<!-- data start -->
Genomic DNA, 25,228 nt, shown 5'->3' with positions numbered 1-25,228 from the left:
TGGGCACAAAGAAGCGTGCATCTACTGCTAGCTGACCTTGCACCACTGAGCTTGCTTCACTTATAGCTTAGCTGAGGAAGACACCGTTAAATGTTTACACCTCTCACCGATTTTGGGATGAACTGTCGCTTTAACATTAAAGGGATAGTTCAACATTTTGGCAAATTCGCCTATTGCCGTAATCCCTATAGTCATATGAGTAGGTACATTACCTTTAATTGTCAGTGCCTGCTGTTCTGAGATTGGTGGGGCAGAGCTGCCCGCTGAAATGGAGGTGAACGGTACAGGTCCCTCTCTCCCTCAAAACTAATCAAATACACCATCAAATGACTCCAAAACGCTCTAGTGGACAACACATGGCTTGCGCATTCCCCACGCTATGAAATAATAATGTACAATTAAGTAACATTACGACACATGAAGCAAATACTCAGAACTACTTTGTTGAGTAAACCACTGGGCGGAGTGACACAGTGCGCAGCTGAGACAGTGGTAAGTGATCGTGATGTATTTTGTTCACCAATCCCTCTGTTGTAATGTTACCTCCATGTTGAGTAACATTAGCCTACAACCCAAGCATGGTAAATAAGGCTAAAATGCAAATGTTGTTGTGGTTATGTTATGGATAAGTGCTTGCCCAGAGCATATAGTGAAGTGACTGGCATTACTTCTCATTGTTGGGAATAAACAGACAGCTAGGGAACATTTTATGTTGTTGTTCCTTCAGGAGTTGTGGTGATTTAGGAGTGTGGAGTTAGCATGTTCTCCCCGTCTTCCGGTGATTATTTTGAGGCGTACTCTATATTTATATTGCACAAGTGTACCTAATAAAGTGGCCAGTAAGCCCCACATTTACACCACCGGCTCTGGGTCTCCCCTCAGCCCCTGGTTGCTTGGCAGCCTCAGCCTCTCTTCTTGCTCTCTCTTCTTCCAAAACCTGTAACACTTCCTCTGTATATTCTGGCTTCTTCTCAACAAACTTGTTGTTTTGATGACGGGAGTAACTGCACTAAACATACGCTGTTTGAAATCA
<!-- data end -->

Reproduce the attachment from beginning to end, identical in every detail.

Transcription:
Genomic DNA, 25,228 nt, shown 5'->3' with positions numbered 1-25,228 from the left:
TGGGCACAAAGAAGCGTGCATCTACTGCTAGCTGACCTTGCACCACTGAGCTTGCTTCACTTATAGCTTAGCTGAGGAAGACACCGTTAAATGTTTACACCTCTCACCGATTTTGGGATGAACTGTCGCTTTAACATTAAAGGGATAGTTCAACATTTTGGCAAATTCGCCTATTGCCGTAATCCCTATAGTCATATGAGTAGGTACATTACCTTTAATTGTCAGTGCCTGCTGTTCTGAGATTGGTGGGGCAGAGCTGCCCGCTGAAATGGAGGTGAACGGTACAGGTCCCTCTCTCCCTCAAAACTAATCAAATACACCATCAAATGACTCCAAAACGCTCTAGTGGACAACACATGGCTTGCGCATTCCCCACGCTATGAAATAATAATGTACAATTAAGTAACATTACGACACATGAAGCAAATACTCAGAACTACTTTGTTGAGTAAACCACTGGGCGGAGTGACACAGTGCGCAGCTGAGACAGTGGTAAGTGATCGTGATGTATTTTGTTCACCAATCCCTCTGTTGTAATGTTACCTCCATGTTGAGTAACATTAGCCTACAACCCAAGCATGGTAAATAAGGCTAAAATGCAAATGTTGTTGTGGTTATGTTATGGATAAGTGCTTGCCCAGAGCATATAGTGAAGTGACTGGCATTACTTCTCATTGTTGGGAATAAACAGACAGCTAGGGAACATTTTATGTTGTTGTTCCTTCAGGAGTTGTGGTGATTTAGGAGTGTGGAGTTAGCATGTTCTCCCCGTCTTCCGGTGATTATTTTGAGGCGTACTCTATATTTATATTGCACAAGTGTACCTAATAAAGTGGCCAGTAAGCCCCACATTTACACCACCGGCTCTGGGTCTCCCCTCAGCCCCTGGTTGCTTGGCAGCCTCAGCCTCTCTTCTTGCTCTCTCTTCTTCCAAAACCTGTAACACTTCCTCTGTATATTCTGGCTTCTTCTCAACAAACTTGTTGTTTTGATGACGGGAGTAACTGCACTAAACATACGCTGTTTGAAATCA